Will you master the first track for free, or at least provide a sample of my mastered track before I decide to pay?
For my first few years as a mastering engineer, I spent nearly half my working hours preparing test masters, usually for amateur musicians who were curious to hear what their music would sound like mastered. I’ve reached a point in my career where I don’t need to do that anymore. Cutting out the freebies means lower prices and faster turnaround for everyone.
If you are unsatisfied with your master for any reason, I’ll cheerfully provide alternates based on your feedback until you’re 100% happy.
I found a site that will do it for cheaper. Can you cut me a deal?
Are there cheaper options? Yes. Will they save you money in the long run? Maybe not. My rates are extremely competitive considering my years of experience, gear, and room.
In fact, I challenge you to find someone with as many album credits who charges less. It is my sincere belief that a great mastering job will more than pay for itself in the long run.
Out of fairness, everybody pays the same rate. I don’t do “friend deals” or bulk discounts, so please don’t try to negotiate a price cut.
How much do you charge to master alternate versions (extended mixes, radio edits, instrumentals, etc) of the same tracks?
Nothing — it’s on the house! As long as the basic mixes are the same, and I can apply the same settings, I’m happy to run through as many mixes as you want.
Can I pay you now for my next release, and send you each track to master as I finish it?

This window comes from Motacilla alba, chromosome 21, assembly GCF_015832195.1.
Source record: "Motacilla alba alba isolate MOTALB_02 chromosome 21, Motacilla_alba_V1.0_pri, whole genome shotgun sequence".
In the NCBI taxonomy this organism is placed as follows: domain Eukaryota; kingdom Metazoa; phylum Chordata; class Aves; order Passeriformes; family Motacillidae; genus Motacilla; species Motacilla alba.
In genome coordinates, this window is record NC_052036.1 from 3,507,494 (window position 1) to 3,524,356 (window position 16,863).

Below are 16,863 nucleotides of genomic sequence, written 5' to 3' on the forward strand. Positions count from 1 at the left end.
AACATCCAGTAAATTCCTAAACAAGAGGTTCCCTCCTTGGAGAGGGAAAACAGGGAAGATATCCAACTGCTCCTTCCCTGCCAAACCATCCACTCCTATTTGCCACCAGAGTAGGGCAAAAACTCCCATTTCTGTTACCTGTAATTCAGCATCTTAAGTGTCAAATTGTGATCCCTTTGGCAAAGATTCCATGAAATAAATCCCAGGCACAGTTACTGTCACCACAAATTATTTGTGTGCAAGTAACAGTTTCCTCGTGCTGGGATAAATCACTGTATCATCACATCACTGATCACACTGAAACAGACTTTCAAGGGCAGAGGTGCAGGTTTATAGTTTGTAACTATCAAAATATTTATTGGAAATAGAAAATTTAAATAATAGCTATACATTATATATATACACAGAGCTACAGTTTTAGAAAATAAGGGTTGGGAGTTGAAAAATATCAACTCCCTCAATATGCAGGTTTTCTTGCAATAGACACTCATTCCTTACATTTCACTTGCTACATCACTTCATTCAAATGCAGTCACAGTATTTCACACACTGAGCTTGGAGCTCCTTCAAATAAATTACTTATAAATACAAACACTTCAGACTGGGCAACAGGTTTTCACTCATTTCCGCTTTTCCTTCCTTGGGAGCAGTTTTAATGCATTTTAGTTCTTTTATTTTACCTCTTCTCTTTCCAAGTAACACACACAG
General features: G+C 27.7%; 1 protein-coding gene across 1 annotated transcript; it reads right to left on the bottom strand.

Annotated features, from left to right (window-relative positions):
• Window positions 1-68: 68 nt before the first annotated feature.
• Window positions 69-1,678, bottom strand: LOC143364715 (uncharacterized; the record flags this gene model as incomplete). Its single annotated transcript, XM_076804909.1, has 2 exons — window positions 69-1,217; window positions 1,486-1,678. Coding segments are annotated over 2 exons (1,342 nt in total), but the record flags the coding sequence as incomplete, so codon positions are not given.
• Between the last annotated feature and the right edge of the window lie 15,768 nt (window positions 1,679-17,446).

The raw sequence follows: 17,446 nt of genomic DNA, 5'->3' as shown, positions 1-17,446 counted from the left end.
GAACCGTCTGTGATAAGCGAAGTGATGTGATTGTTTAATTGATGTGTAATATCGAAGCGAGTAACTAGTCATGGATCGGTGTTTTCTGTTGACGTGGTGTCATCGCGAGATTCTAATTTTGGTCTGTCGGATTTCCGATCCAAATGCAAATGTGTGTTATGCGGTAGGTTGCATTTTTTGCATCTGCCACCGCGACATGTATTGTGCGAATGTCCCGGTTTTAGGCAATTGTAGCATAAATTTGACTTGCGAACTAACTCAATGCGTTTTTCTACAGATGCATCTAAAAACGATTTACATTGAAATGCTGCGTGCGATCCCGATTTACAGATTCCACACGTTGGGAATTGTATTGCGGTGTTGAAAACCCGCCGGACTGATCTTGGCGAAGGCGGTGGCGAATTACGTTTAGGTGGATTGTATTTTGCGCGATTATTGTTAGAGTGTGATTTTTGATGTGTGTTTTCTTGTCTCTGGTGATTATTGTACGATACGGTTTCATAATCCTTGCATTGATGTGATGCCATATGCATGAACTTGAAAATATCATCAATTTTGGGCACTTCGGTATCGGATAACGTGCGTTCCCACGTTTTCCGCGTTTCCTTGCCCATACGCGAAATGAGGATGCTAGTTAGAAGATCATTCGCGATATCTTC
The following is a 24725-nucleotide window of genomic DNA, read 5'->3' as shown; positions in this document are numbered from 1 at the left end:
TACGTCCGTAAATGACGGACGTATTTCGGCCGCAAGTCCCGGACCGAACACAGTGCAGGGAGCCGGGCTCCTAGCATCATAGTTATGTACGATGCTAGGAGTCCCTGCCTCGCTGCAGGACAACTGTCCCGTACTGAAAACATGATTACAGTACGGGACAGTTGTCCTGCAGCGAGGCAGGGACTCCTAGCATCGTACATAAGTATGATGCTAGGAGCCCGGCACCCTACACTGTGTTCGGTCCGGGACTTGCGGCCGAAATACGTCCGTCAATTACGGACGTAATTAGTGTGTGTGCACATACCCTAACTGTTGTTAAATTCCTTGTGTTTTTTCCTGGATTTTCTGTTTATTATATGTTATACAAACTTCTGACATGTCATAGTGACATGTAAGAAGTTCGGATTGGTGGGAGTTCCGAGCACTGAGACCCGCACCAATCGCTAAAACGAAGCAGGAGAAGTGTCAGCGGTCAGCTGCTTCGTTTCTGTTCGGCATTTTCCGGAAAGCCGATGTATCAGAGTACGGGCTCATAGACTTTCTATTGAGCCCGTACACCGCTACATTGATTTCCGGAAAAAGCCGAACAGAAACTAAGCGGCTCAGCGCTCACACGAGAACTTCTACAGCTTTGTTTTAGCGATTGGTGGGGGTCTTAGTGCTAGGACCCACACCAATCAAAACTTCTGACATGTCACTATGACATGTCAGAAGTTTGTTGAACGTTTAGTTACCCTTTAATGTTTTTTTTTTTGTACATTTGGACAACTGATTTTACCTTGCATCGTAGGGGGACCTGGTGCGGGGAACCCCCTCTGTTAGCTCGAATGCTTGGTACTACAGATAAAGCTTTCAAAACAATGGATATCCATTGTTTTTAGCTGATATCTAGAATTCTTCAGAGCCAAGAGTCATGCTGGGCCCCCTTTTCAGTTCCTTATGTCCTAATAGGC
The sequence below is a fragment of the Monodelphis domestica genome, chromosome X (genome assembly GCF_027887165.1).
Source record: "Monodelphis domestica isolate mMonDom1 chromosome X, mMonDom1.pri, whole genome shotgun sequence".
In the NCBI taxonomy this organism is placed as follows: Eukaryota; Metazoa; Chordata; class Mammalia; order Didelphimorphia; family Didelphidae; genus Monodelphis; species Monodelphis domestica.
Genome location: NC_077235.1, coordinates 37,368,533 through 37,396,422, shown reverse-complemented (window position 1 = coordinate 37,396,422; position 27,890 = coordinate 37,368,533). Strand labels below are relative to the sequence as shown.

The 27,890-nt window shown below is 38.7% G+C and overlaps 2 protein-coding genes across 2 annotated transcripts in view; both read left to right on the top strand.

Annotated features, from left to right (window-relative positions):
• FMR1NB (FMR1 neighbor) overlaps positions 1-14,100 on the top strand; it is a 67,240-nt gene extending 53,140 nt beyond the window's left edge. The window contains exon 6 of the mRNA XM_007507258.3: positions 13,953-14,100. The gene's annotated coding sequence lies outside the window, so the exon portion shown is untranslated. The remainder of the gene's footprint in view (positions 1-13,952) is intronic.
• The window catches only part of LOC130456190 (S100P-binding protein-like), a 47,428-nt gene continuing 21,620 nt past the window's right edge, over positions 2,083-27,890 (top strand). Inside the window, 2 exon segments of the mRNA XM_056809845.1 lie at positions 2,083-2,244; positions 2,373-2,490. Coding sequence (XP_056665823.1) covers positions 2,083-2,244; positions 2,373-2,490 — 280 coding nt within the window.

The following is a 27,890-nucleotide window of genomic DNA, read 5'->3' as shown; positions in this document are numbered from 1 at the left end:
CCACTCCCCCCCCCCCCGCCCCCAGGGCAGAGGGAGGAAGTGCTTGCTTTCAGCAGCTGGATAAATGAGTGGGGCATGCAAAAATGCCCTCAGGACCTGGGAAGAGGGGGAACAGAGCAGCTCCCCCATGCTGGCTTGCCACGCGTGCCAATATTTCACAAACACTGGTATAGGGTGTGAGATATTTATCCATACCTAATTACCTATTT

If you send me tracks one at a time to master, you’ll need to pay the individual track rate of $149 each time. It’s a lot more work to do them separately, and they won’t necessarily sit well with each other unless we agree on a reference ahead of time. Even then, it won’t be as tight as it would be if I mastered all the tracks at once. If necessary, I can always go back and fine-tune on an hourly basis.
How long will it take once I get you my mixes?
Standard turnaround is one week, and your project is guaranteed to be completed within two weeks. If you need it sooner, let me know! I can usually turn around a single in a couple of days.
Do you do stem mastering?
Stem mastering is a fancy name for mixing with one hand tied behind your back. It always involves compromise. The most common example is a drum stem with a crazy loud hi-hat. Sure, I could aggressively EQ or de-ess, and it will only affect the drums rather than the whole mix — but doesn’t it make more sense to just ask you to turn down the hi-hat?
Can I attend the session?
Not if you want me to do a good job! I love talking shop in the studio as much as the next guy, but presumably, your mixes sound perfect to you already. If I’m to provide effective quality control, it’s best that my decisions not be influenced by your perceptions.
My workflow isn’t conducive to client attendance anyway. I’ll work for 20 minutes, then rest my ears with some email, then jump back in for 15 more minutes, then take a walk around the block. I devote many sessions over multiple days to EPs and albums.
What if I need to change a mix after you’ve already mastered it?
Please see my revisions policy.
What gear do you use?
My chain is 100% digital, because I value transparency over “warmth,” which is an audiophile euphemism for distortion. Some processes, such as linear phase EQ and brickwall limiting, are only possible in the digital domain. To my ears, the signal degradation from D/A and A/D conversion doesn’t justify any potential advantage of analog compression.
If you’re looking for a vintage analog sound, I can do that! It’s just not my default, unless your recording has an obvious digital sterility and coldness that demands it.